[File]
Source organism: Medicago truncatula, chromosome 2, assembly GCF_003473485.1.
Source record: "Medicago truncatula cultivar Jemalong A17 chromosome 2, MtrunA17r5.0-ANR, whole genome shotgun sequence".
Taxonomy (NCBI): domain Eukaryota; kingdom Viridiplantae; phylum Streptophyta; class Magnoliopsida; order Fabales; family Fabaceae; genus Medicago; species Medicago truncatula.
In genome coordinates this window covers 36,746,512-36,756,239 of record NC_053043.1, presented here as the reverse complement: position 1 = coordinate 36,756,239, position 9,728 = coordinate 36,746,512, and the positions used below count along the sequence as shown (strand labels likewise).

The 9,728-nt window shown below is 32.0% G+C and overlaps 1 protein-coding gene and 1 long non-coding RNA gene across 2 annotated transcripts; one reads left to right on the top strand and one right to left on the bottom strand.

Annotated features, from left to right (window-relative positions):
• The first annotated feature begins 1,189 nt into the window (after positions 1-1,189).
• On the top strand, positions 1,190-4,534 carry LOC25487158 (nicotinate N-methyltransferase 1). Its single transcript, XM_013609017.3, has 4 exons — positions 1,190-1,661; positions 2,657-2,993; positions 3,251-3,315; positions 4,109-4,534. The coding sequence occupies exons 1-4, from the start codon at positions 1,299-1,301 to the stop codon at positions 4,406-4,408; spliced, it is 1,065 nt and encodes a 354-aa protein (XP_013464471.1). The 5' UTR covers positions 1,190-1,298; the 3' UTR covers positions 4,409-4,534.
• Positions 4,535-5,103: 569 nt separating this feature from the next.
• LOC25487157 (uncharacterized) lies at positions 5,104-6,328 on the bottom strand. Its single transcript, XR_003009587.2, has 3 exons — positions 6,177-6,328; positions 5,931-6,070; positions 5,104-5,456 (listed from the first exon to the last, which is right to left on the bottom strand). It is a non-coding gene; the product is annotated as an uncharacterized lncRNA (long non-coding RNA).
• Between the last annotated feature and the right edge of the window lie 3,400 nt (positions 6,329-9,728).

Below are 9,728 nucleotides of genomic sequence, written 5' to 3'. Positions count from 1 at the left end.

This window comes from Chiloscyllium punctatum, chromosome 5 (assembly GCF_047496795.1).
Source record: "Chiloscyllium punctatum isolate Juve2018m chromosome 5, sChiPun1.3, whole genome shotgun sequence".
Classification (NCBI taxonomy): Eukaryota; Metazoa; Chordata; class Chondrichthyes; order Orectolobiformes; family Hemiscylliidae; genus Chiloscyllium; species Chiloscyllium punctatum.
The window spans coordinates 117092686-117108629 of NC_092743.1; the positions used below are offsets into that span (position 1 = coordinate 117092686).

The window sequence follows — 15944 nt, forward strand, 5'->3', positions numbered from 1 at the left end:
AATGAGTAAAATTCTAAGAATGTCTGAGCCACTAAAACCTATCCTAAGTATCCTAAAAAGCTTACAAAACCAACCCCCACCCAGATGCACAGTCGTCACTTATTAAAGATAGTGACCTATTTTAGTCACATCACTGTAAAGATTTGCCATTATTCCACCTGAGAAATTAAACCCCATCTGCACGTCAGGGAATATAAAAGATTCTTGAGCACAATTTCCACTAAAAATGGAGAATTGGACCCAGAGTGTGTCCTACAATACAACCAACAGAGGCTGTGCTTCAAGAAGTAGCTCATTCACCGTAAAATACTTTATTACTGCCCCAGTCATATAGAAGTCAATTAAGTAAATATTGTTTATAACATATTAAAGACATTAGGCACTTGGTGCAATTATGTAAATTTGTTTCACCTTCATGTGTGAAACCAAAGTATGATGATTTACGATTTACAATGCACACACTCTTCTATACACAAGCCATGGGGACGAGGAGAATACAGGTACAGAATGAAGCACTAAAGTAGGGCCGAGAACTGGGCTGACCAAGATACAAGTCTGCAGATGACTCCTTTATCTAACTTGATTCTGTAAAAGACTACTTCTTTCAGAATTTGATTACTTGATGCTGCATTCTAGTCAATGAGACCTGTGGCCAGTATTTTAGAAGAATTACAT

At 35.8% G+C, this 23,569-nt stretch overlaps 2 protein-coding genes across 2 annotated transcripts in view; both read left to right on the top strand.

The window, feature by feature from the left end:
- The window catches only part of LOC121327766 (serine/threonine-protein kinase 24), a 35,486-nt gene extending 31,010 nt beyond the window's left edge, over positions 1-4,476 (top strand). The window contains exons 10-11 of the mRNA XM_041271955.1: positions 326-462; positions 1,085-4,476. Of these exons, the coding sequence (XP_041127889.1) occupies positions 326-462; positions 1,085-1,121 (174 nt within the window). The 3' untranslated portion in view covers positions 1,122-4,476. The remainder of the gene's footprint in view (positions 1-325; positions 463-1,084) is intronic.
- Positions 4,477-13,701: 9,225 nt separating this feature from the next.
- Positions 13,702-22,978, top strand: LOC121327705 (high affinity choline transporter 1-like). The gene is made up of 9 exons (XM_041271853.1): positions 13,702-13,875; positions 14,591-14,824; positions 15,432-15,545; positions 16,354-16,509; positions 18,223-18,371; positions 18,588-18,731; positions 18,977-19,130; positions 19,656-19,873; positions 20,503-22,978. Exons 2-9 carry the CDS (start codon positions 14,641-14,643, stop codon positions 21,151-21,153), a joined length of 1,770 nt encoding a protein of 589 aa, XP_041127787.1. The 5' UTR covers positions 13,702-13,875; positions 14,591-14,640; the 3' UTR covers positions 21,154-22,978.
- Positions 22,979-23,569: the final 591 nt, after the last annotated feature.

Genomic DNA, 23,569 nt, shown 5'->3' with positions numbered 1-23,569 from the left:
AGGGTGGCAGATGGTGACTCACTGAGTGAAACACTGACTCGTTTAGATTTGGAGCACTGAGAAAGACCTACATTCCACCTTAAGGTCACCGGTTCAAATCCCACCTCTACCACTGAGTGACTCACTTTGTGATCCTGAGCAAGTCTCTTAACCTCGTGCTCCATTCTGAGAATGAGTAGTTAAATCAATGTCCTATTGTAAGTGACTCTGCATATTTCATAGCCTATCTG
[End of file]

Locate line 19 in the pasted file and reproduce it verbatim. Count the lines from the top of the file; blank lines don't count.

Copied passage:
At 35.8% G+C, this 23,569-nt stretch overlaps 2 protein-coding genes across 2 annotated transcripts in view; both read left to right on the top strand.